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A Hard Case to Crack

öndög-movie-review-dulamjav-enkhtaivan
BFI London Film Festival 2019

MOVIE REVIEW
Öndög (2019)

This Mongolian movie has some interesting points to make about survival on the steppes but does so over the body of its lead actresses. Perhaps it’s realistic, and sometimes it's hilarious. But mostly it’s unsettling – which is almost certainly the point.

When the naked body of a woman is discovered in the literal middle of nowhere, the police leave their youngest recruit (Norovsambuu Batmunkh) alone overnight to guard it. They put a sheet over the body, hand him an extra scarf and some binoculars and go – but not without telling the local herdswoman (Dulamjav Enkhtaivan) that in the circumstances her help is required. First she goes home and calls her friend (D. Aorigeletu) to help her slaughter a lamb. Then she loads up her camel and finds the young policeman, who has been dancing around to Elvis songs on this phone in order to keep warm. She builds a fire near the corpse, feeds him soup and vodka, and teaches him a little bit about life. It goes so well even the camel has an opinion about it.

Aymeric Pilarski, the director of photography, does a wonderful job of conveying both the overwhelming sense of space on the undeveloped steppe and also the ordinary lives being eked out in this emptiness. There are still motorbikes and cigarettes, autopsy tables and accordions. There are the animals the herdswoman must look after – and the movie is not for the squeamish, there’s a calving scene as well as the slaughter of the lamb. There’s also the murderer, handcuffed to a radiator, squatting in silence in the hallway of the police station. There are wolves. There is also the body of the murder victim, and the body of the herdswoman as well, about which everyone seems to have an opinion.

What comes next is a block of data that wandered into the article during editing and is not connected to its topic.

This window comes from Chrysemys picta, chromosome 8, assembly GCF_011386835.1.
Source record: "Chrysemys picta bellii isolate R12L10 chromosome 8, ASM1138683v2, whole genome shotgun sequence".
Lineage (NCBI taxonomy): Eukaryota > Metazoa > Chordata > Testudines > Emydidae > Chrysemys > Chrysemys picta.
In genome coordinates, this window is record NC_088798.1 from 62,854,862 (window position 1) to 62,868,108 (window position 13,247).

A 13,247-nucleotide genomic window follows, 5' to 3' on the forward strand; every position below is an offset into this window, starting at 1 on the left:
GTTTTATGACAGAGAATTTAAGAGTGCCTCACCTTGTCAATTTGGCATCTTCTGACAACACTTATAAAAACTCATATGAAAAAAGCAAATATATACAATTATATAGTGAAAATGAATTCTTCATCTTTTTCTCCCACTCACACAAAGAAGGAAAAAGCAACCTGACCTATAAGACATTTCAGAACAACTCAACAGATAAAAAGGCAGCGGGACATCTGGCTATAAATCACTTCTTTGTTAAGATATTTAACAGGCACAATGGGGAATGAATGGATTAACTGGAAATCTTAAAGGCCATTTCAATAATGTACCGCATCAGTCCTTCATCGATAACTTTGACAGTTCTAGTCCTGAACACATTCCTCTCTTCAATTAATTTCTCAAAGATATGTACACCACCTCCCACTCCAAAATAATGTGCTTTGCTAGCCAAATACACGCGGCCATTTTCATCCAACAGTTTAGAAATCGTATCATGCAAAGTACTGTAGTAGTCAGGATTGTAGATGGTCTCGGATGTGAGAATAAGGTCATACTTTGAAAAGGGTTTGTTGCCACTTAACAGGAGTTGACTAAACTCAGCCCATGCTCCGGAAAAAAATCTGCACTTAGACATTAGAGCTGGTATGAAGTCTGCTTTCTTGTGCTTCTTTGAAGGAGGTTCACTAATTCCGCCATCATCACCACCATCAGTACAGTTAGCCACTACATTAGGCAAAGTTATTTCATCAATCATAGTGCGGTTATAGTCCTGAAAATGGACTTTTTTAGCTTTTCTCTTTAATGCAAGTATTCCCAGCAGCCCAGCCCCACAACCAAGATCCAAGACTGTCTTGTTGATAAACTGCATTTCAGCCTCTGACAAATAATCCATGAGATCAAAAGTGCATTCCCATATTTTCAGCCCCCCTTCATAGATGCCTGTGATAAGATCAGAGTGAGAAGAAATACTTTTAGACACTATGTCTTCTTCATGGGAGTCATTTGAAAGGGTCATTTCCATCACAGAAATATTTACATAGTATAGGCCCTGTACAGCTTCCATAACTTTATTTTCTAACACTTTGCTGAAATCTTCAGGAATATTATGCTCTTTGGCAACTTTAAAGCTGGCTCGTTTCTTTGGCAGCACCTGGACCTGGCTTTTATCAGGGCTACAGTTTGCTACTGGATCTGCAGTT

The title is the Mongolian word for a fossilized dinosaur egg, and so the metaphor makes itself obvious. It would have been kinder if the writer-director Wang Quan’an has either been as blunt about male bodies as he is about female ones, but it would not, perhaps, feel so realistic. The parallels between the women in the film are left unexplored, which is more frustrating than the completely gratuitous nudity. It’s a bleak and lonely life out there in the middle of nowhere, especially if you’re a woman. Warmth and kindness must be sought at every opportunity, and the little lambs must be kept in out of the cold. But a better movie would have had a beating heart at its center, not just something turned to stone.

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